Let $X$ be a non empty set, and $(X, \mathcal{M})$ a measurable space. Then I define

$$ [x]= \cap \lbrace A \in \mathcal{M} \:|\: x \in A \rbrace$$.

At my class my teacher told us to prove that:

If $x,y \in X$, then $[x] \cap [y] =\emptyset$ or $[x]=[y]$.

I have just made a simple attempt to this as if $[x] \cap [y] =\emptyset$ we are done if $[x] \cap [y] \neq \emptyset$ but Im having issues to continue here as Im not sure how to express $u \in [x] \cap [y]$ in order to conclude $[x]=[y]$.

  • $\begingroup$ This definition does not make sense to me. Over what does the intersection runs, i. e., what is the index of the intersection? $\{ A \in \mathcal{M} : x \in A \}$ is one set, so $\cap \{ A \in \mathcal{M} : x \in A \} = \{ A \in \mathcal{M} : x \in A \}$. $\endgroup$ – Jan Sep 11 at 19:10
  • $\begingroup$ @Jan A measurable space is, essentially, a set of sets (with some properties). So we are looking for the intersection of all of the sets $A$ (which belong to that set of sets $\cal M$) containing a particular element $x$. $\endgroup$ – Stinking Bishop Sep 11 at 19:21
  • $\begingroup$ @StinkingBishop The set $\{ A \in \mathcal{M} : x \in A \}$ is the set of all sets which contain $x$. If you take the intersection on this set, you simply get this again, since it is one set. What you have described, has to be written as $[x] = \cap_i A_i$, where $A_i$ are the sets containing $x$. $\endgroup$ – Jan Sep 11 at 19:26
  • $\begingroup$ @Jan I didn't mind the OP's notation, it was clear to me. Possibly $\bigcap_{A\in\cal{M},x\in A}A$ could be what you are after. ($\cap_i A_i$ is unclear, because it is not clear what is $i$ - there is no notion that the set $\cal M$ is indexed.) $\endgroup$ – Stinking Bishop Sep 11 at 19:31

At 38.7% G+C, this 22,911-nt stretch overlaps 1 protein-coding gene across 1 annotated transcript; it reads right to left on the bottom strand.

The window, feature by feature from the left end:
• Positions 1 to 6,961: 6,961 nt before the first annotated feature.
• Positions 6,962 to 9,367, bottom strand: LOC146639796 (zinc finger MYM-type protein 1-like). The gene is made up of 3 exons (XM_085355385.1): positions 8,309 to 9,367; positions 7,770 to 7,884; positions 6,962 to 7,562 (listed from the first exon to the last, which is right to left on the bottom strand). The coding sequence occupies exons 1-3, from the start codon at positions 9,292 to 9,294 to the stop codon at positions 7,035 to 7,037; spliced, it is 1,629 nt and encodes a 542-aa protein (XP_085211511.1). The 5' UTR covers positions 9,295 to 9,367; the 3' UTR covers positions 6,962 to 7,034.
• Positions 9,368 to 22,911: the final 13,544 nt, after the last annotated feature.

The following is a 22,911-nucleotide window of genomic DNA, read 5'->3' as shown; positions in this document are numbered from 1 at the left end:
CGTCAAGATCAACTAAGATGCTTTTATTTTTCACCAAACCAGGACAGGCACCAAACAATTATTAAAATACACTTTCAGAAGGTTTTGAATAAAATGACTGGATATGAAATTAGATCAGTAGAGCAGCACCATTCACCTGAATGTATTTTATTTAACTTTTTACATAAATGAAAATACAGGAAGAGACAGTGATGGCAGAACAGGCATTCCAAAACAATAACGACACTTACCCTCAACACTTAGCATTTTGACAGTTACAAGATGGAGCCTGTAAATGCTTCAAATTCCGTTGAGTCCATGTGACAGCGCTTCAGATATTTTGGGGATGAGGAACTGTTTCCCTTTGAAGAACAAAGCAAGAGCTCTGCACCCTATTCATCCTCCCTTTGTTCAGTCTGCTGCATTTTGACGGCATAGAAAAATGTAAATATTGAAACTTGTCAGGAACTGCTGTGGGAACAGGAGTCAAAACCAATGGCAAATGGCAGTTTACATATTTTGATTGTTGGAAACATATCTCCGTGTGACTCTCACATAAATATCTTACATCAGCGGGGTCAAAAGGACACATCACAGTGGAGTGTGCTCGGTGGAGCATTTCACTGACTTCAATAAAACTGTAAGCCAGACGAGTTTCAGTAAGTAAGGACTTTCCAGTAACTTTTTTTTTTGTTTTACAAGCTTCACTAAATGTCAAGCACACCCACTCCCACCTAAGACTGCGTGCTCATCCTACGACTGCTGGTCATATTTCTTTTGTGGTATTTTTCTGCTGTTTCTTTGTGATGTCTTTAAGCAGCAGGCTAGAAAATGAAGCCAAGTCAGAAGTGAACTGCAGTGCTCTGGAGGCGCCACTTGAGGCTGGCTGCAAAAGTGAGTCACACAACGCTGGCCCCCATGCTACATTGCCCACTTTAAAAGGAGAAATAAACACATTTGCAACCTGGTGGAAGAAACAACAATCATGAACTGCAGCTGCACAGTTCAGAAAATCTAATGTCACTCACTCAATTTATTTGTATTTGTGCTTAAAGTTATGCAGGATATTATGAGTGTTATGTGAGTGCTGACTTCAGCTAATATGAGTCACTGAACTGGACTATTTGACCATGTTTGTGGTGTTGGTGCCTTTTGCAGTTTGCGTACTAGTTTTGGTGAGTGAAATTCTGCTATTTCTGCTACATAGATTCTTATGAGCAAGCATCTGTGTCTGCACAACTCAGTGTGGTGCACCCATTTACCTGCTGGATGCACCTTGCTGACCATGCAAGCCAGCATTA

• $\begingroup$ @StinkingBishop Yes, $\bigcap_{A \in \mathcal{M}: x \in A} A$ is what I understand of the intersection of all sets containing $x$. What OP has written is definitely not this, since this is the intersection about the ONE AND ONLY set which contains all sets containing $x$. $\endgroup$ – Jan Sep 11 at 19:34

Suppose $u\in[x]$. Then we have:

  • If a measurable set $A$ contains $x$, it contains $u$.
  • If a measurable set $A$ does not contain $x$, it cannot contain $u$, because, otherwise, the measurable set $A'$ would contain $x$ but not $u$.

This means that: $(\forall A\in{\cal M})(x\in A\Leftrightarrow u\in A)$, so the intersections defining $[x]$ and $[u]$ are the intersections of the same set of sets. Thus $[u]=[x]$.

An obvious consequence: if $u\in[x]\cap[y]$, then $[u]=[x]$ and $[u]=[y]$, i.e. $[x]=[y]$.

  • $\begingroup$ Thanks a lot! But still I dont see clear how these two points implies $[u]=[x]$. I cannot prove neither contention. Aprecciate if you can develope the details there. @Stinking Bishop $\endgroup$ – Cos Sep 12 at 23:24
  • $\begingroup$ @Cos So if we have proven this: $(\forall A\in{\cal M})(x\in A\Leftrightarrow u\in A)$ then it means that the intersections defining $[x]$ and $[u]$ will be the intersections of the same set of sets - so the result of intersection (i.e. $[x]$/$[u]$) will be the same. I have edited the answer to state that. $\endgroup$ – Stinking Bishop Sep 13 at 9:27

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